Gandhi & Ambedkar are arguably the two most powerful personalities in modern India. They both have collided and collaborated in their journey of 25 years. Our Constitution is the synthesis of these two great titans.
Today, the BJP is trying its best to distort history, divide & demean both these titans and to re-write the Constitution based on ‘Manusmriti.’ This has already started taking a toll on the empowerment of marginalized sections, particularly the Dalits and women leading to structural violence.
Post-independence for almost 70 years, the nation was in the path of Empowerment but for the past 7 years, it is in the path of Enslavement. Considering the fact that Dalits constitute only 16% in India and with the Hindutva majoritarianism taking over, it is imperative to revisit the topic of what Congress & Gandhi(s) did for Dalits in the last 100 years.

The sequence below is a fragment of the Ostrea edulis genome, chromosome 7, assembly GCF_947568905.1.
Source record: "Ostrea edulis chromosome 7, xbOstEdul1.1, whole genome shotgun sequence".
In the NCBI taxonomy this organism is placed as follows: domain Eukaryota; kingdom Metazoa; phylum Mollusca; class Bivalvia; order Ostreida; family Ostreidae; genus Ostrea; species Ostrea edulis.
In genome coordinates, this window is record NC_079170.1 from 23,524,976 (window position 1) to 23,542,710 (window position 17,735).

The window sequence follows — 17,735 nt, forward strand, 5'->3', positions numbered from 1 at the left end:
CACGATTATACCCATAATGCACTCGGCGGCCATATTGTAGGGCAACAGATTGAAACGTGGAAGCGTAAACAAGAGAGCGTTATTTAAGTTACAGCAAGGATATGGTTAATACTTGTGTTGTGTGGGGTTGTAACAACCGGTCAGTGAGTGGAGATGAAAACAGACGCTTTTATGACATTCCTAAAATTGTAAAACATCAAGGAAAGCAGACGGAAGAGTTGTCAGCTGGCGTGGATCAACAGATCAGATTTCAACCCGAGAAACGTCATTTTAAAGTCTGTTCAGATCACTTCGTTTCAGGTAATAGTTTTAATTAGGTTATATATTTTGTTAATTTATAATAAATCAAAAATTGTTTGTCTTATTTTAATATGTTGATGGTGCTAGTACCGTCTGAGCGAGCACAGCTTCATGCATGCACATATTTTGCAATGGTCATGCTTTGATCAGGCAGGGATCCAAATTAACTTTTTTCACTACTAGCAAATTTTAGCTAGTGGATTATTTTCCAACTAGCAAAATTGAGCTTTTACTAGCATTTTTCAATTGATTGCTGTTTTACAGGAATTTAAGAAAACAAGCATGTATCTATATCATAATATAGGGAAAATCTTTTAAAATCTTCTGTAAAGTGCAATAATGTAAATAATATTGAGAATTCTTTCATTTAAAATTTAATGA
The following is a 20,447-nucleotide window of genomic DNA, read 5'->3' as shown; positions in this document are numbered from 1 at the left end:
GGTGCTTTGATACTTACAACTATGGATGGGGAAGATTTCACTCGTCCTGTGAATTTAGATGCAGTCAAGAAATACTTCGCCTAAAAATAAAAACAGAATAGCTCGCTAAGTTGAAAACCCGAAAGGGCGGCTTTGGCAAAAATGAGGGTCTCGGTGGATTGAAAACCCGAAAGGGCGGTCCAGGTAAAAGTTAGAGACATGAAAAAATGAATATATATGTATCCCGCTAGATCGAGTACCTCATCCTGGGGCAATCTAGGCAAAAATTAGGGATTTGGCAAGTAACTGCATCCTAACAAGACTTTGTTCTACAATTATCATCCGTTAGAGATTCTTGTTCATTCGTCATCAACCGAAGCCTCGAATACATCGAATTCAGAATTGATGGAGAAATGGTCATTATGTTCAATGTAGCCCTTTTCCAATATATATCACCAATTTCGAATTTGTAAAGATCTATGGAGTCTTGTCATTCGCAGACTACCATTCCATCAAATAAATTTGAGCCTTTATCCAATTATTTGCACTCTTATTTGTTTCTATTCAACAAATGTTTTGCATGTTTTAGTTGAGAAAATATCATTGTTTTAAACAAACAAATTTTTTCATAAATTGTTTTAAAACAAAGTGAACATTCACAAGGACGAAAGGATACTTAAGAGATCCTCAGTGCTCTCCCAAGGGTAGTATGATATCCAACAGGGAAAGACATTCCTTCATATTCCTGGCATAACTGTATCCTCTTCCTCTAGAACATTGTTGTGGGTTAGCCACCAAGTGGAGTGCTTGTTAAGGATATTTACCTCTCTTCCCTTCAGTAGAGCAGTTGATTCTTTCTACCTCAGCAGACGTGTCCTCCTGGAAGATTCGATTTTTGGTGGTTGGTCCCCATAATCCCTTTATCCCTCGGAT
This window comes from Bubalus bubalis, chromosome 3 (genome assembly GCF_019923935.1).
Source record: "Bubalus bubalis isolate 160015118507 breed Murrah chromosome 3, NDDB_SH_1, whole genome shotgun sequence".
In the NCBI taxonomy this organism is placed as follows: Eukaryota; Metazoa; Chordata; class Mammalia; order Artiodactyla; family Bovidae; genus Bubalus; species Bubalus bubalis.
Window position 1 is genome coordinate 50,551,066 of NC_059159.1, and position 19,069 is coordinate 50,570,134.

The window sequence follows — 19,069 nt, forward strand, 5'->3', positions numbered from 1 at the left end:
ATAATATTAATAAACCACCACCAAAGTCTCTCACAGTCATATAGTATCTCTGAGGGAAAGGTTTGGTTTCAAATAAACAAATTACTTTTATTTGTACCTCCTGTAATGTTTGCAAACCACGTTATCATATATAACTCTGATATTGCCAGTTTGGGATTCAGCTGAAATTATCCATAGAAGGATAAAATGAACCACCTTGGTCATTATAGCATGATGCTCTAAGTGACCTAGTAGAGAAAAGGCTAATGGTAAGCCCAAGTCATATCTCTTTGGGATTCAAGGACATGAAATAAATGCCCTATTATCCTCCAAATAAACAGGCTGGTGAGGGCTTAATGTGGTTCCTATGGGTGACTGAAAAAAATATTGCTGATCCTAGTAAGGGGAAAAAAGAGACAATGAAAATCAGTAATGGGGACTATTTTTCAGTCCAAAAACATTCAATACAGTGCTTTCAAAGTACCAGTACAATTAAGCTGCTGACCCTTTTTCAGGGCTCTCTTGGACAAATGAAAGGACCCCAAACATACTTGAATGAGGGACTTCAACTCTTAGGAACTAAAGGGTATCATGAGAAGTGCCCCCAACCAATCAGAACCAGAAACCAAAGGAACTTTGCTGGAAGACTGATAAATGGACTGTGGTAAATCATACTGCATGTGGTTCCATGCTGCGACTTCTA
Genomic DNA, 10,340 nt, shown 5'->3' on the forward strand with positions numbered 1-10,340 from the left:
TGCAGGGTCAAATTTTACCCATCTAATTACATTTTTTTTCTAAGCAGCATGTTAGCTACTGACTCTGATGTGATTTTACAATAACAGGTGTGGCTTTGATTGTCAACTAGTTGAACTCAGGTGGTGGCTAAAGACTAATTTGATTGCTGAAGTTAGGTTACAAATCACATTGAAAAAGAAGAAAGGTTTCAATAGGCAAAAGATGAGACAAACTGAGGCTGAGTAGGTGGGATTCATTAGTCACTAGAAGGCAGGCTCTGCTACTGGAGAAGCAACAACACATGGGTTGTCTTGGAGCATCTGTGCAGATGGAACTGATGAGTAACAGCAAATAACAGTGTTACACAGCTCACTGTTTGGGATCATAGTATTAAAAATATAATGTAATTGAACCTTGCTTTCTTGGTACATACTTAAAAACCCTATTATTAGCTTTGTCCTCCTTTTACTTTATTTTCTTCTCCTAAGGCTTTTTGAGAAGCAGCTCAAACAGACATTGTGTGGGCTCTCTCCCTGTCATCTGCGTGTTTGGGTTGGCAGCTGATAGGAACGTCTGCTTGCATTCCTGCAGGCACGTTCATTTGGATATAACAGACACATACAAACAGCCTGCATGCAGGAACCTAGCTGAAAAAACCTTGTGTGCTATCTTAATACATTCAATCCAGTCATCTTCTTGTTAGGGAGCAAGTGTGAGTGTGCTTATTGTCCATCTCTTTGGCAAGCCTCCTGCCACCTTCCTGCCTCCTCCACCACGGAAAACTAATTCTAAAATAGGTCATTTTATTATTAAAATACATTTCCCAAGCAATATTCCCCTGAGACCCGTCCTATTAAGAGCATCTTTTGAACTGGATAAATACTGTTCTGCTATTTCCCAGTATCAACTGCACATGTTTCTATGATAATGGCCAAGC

Until 1915, when Gandhi came to India, Congress was a group of elite thinkers and educated class from India. As soon as he came, he travelled across the country for a year and understood the diversities. After Gandhi, Congress became a mass movement. While mobilizing the masses, he observed three broad sections in the Indian society, the caste Hindus, the untouchables and the Muslims. He realized that he had to deal with them separately based on their socio-political needs. Gandhi figured that the major problem for the untouchables was untouchability at that point of time. Given this context, in 1915 itself, Gandhi ensured to take up the cause of untouchables and brought the issue of untouchability to the table of discussion with Muslims and caste Hindus which was generally avoided.